The other day I read How to Talk So That Kids Will Listen and Listen So That Kids Will Talk. It sounded great and I'd definitely recommend it -- with the caveat that I haven't tested it because it's intended for fully verbal, rational children and I don't have any of those. It sounds like it would work, though, because it's based on, "Well, how would you like to be treated?" And that's always a good place to start.
The part that I found the most important was the part on accepting your children's negative emotions. This is hard for all of us, at every stage, I think. We don't want our children to be unhappy. In fact, we don't want anyone we like to be unhappy. So we try to "fix" our children's bad feelings. But the message we're sending is, "Your feelings are invalid/unreasonable/not worth sympathy."
I mean, think how you would feel if you were upset and heard the following things:
*"Aren't you too old to be crying about that?" Would you feel better, or would you feel upset PLUS ashamed?
*"It's not a big deal, you will get over it." Would you feel better, or would you feel upset PLUS angry that they don't think you have a reason for being upset?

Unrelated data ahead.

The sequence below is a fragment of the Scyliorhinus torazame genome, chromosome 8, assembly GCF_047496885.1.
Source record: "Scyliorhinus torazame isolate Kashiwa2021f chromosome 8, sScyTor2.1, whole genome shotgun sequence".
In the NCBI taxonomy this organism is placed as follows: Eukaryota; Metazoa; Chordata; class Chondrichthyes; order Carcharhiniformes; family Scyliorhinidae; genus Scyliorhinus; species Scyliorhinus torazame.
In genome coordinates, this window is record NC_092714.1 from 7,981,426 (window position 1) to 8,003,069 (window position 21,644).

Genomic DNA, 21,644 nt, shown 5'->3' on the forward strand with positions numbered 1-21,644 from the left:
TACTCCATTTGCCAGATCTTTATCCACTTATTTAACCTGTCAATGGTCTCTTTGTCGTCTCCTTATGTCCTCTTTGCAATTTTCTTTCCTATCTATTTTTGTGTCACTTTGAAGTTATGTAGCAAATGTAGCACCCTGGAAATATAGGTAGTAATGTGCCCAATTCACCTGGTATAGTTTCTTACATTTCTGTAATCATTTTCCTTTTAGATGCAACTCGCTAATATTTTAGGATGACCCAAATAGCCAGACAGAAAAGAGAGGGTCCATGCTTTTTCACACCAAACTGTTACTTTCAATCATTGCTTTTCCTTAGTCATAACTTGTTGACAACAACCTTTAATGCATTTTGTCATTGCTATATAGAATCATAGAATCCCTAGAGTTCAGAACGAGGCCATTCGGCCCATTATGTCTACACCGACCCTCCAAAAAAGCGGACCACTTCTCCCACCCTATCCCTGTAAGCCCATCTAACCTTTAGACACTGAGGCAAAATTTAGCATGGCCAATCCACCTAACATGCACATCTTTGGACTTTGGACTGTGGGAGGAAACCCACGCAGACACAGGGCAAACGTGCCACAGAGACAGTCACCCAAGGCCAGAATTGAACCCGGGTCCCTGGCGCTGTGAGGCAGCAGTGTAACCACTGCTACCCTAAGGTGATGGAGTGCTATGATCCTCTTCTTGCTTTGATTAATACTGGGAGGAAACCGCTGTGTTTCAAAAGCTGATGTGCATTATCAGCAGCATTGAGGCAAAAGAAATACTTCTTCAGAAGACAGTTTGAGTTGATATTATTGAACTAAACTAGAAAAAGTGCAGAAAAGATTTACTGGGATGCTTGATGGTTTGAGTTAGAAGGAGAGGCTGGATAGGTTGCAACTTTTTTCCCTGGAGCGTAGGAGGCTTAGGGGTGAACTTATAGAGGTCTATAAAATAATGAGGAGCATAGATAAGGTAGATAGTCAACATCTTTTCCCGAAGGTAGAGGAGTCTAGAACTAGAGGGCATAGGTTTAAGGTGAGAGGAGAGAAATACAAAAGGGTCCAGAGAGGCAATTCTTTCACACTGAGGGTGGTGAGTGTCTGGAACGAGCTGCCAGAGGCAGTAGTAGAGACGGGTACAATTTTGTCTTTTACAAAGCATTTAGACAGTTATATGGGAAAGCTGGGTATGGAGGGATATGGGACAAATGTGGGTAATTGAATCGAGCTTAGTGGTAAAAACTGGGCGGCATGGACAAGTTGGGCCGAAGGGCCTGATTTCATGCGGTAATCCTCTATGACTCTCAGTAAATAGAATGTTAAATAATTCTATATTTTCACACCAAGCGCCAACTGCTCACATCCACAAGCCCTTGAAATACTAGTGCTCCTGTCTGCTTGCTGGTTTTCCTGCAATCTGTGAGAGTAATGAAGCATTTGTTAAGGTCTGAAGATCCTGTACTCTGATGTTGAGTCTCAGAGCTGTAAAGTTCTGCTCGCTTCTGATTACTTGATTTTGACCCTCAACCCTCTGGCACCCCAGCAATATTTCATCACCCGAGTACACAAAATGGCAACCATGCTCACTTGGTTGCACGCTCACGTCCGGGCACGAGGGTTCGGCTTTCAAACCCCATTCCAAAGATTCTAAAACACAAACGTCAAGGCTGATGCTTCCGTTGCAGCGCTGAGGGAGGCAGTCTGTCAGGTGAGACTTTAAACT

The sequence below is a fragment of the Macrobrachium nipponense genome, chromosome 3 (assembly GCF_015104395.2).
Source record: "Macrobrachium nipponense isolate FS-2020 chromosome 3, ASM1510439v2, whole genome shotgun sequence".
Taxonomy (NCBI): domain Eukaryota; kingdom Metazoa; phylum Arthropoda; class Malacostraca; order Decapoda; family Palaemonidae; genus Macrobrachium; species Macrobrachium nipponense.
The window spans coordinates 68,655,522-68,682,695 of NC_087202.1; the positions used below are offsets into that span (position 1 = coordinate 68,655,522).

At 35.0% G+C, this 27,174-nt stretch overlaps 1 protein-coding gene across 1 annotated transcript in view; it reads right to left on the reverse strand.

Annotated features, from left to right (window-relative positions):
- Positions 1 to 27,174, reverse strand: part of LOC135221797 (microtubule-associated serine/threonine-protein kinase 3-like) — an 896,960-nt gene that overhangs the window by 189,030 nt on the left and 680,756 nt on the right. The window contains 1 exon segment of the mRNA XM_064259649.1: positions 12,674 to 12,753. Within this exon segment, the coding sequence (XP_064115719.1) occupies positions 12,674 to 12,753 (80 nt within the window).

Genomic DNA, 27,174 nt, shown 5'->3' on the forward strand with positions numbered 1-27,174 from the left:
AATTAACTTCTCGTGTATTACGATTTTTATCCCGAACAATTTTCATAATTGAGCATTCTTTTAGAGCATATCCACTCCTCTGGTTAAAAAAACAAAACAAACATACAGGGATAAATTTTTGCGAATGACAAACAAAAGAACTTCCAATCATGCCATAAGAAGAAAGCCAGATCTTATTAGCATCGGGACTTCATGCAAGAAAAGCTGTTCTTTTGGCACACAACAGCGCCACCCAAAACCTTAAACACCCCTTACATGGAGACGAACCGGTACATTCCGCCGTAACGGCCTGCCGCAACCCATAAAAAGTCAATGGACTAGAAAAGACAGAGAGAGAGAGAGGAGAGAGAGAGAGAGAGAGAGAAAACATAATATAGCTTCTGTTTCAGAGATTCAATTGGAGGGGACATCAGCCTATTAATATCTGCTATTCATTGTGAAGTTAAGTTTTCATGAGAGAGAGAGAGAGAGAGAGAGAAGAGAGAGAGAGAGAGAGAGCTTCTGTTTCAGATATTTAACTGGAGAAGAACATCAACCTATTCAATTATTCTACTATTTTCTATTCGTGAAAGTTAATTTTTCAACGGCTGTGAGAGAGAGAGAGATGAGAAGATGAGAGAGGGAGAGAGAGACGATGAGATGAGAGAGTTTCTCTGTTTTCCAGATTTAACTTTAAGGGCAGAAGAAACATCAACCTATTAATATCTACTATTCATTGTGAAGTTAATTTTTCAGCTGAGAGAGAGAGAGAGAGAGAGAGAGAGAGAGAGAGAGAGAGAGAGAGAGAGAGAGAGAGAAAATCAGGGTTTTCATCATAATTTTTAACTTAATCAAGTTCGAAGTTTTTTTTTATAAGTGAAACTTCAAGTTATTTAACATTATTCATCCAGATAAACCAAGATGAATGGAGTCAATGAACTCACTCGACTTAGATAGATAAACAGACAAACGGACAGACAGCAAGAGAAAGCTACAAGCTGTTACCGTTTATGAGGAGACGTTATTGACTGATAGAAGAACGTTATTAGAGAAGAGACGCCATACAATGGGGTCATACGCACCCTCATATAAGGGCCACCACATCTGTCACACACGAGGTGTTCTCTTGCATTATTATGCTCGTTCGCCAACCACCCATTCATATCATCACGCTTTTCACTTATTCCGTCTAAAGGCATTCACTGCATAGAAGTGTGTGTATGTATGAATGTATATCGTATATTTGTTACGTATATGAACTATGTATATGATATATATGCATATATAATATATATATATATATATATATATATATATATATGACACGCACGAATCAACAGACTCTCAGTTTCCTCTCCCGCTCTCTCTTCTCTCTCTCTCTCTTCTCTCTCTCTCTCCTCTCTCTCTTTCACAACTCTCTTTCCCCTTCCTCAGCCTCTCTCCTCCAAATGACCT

*"If you don't stop crying, I'll give you something to cry about." Would you feel better, or would you feel upset PLUS afraid that you will be punished?
It's my opinion that there's no shortcut to bad feelings. I was told growing up that how you feel is a choice, and if you choose to feel happy, you will. I've tried that approach pretty thoroughly, and it never worked for me. It's true, with knowledge and practice you can manage your emotions fairly well. You can keep them from festering and having little sadness kittens inside you. But if you have something to be upset about, you're darn well going to feel upset for awhile before you feel better. That's life.